d.  Measures to minimize exposures to lead

                   contaminated water.

    Here are some guidelines for prevention:

               1.  Be alert for chipping and flaking paint.

               2.  Watch your toddler closely, make sure

                   child puts only clean, safe toys in mouth.

               3.  Use safe interior paints on toys,

                   walls, and furniture.

               4.  DO NOT let them touch pottery.

               5.  Store unused food in glass or plastic

                   containers, NOT in open cans.

               6.  Don't allow your child to eat

                   snowflakes or icicles.

               7.  Have your water tested for lead

                   content frequently by contacting your

                   local public health.

               8.  Get rid of old cribs that might have

                   lead paint.

               9.  Children should be fed well balanced

                   diets with high iron and calcium.

               10. If you work with lead, always

                   shower and changes before coming home and

                   wash your clothes separately from other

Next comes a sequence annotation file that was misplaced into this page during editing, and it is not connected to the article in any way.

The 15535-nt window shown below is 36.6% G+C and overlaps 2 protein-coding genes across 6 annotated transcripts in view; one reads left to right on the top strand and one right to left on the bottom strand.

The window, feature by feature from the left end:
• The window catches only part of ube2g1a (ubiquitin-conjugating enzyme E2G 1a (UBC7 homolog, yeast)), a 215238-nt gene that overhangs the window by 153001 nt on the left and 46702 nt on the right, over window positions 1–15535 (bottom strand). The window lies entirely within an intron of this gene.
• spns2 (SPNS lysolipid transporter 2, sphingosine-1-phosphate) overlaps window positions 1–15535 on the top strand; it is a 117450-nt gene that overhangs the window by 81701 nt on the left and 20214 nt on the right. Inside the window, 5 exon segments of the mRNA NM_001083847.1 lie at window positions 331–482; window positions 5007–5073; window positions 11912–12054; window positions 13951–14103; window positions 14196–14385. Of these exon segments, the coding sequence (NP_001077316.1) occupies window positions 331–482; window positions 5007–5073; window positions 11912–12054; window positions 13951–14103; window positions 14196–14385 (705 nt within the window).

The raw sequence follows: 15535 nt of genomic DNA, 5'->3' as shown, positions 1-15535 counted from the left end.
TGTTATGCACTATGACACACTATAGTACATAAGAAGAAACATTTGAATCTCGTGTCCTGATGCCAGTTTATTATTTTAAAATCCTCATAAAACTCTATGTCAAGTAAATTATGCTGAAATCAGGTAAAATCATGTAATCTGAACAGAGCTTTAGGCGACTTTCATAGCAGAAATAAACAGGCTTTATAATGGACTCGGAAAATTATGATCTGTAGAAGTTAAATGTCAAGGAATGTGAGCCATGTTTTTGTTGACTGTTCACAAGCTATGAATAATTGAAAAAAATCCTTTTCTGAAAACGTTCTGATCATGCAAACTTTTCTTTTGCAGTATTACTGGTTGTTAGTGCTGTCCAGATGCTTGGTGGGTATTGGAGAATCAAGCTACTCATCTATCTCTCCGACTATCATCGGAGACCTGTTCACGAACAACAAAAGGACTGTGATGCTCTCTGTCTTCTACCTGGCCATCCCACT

family members clothing.   
    If lead paint is found in your home:

               a.  Keep a close eye on young children.

               b.  Wet mop hard surfaces with high

                   phosphate detergent.

               c.  Before removing or covering lead

                   paint, follow health and safety

                   requirements and precautions.  Evacuate

                   all occupants until the job is done and

                   store furniture, rugs and food dishes away

                   from the area until clean up has been


               d.  DON'T burn painted wood.

               e.  If you suspect lead in your water

                   pipes let cold water run for a few minutes

                   before using it for cooking or drinking

                   and buy a filter that is certified for

                   lead removal.

    For more information about lead poisoning, you may


               1.  Local Water Department about water pipe


               2.  Poison Control Center.

               3.  Public Health Department.

               4.  Local Housing Authority.

               5.  Family physician or health centers.

               6.  Local Childhood Lead Poisoning

                   Prevention Program.